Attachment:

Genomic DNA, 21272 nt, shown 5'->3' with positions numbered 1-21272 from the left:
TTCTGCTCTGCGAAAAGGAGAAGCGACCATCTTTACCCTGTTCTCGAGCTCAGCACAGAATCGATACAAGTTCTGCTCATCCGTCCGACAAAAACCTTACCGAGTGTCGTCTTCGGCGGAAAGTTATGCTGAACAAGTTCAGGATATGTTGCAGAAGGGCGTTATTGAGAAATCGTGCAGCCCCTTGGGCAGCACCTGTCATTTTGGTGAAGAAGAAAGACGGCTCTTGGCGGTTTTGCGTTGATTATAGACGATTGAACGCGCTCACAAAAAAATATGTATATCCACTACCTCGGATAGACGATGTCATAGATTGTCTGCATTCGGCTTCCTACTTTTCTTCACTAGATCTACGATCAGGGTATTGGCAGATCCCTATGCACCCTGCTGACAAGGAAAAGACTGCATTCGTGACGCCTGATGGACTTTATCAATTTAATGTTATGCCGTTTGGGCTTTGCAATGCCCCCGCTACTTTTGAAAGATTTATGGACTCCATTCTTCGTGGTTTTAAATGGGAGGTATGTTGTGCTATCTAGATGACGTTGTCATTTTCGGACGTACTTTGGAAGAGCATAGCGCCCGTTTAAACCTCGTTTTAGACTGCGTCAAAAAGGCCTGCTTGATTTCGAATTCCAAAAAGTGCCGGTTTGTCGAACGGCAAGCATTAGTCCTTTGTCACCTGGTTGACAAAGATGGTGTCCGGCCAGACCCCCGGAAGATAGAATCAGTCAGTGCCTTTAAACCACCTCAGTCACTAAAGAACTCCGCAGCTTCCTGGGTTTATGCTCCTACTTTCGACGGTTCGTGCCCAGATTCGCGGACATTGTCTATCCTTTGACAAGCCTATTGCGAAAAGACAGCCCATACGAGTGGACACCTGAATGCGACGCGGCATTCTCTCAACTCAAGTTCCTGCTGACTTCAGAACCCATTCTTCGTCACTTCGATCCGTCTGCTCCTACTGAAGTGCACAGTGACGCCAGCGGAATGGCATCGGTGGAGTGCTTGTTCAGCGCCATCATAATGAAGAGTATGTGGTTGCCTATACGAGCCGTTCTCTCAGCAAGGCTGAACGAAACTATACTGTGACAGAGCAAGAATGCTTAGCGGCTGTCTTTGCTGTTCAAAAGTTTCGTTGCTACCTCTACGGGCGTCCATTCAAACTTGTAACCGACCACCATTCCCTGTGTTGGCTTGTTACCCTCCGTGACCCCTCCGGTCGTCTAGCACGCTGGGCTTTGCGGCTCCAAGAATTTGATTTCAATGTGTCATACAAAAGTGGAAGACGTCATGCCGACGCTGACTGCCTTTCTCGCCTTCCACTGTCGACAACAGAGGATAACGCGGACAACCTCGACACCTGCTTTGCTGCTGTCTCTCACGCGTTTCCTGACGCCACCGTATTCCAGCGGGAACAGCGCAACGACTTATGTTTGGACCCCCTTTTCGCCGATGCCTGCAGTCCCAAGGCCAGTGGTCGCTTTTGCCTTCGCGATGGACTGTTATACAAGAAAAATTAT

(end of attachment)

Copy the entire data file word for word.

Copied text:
Genomic DNA, 21272 nt, shown 5'->3' with positions numbered 1-21272 from the left:
TTCTGCTCTGCGAAAAGGAGAAGCGACCATCTTTACCCTGTTCTCGAGCTCAGCACAGAATCGATACAAGTTCTGCTCATCCGTCCGACAAAAACCTTACCGAGTGTCGTCTTCGGCGGAAAGTTATGCTGAACAAGTTCAGGATATGTTGCAGAAGGGCGTTATTGAGAAATCGTGCAGCCCCTTGGGCAGCACCTGTCATTTTGGTGAAGAAGAAAGACGGCTCTTGGCGGTTTTGCGTTGATTATAGACGATTGAACGCGCTCACAAAAAAATATGTATATCCACTACCTCGGATAGACGATGTCATAGATTGTCTGCATTCGGCTTCCTACTTTTCTTCACTAGATCTACGATCAGGGTATTGGCAGATCCCTATGCACCCTGCTGACAAGGAAAAGACTGCATTCGTGACGCCTGATGGACTTTATCAATTTAATGTTATGCCGTTTGGGCTTTGCAATGCCCCCGCTACTTTTGAAAGATTTATGGACTCCATTCTTCGTGGTTTTAAATGGGAGGTATGTTGTGCTATCTAGATGACGTTGTCATTTTCGGACGTACTTTGGAAGAGCATAGCGCCCGTTTAAACCTCGTTTTAGACTGCGTCAAAAAGGCCTGCTTGATTTCGAATTCCAAAAAGTGCCGGTTTGTCGAACGGCAAGCATTAGTCCTTTGTCACCTGGTTGACAAAGATGGTGTCCGGCCAGACCCCCGGAAGATAGAATCAGTCAGTGCCTTTAAACCACCTCAGTCACTAAAGAACTCCGCAGCTTCCTGGGTTTATGCTCCTACTTTCGACGGTTCGTGCCCAGATTCGCGGACATTGTCTATCCTTTGACAAGCCTATTGCGAAAAGACAGCCCATACGAGTGGACACCTGAATGCGACGCGGCATTCTCTCAACTCAAGTTCCTGCTGACTTCAGAACCCATTCTTCGTCACTTCGATCCGTCTGCTCCTACTGAAGTGCACAGTGACGCCAGCGGAATGGCATCGGTGGAGTGCTTGTTCAGCGCCATCATAATGAAGAGTATGTGGTTGCCTATACGAGCCGTTCTCTCAGCAAGGCTGAACGAAACTATACTGTGACAGAGCAAGAATGCTTAGCGGCTGTCTTTGCTGTTCAAAAGTTTCGTTGCTACCTCTACGGGCGTCCATTCAAACTTGTAACCGACCACCATTCCCTGTGTTGGCTTGTTACCCTCCGTGACCCCTCCGGTCGTCTAGCACGCTGGGCTTTGCGGCTCCAAGAATTTGATTTCAATGTGTCATACAAAAGTGGAAGACGTCATGCCGACGCTGACTGCCTTTCTCGCCTTCCACTGTCGACAACAGAGGATAACGCGGACAACCTCGACACCTGCTTTGCTGCTGTCTCTCACGCGTTTCCTGACGCCACCGTATTCCAGCGGGAACAGCGCAACGACTTATGTTTGGACCCCCTTTTCGCCGATGCCTGCAGTCCCAAGGCCAGTGGTCGCTTTTGCCTTCGCGATGGACTGTTATACAAGAAAAATTAT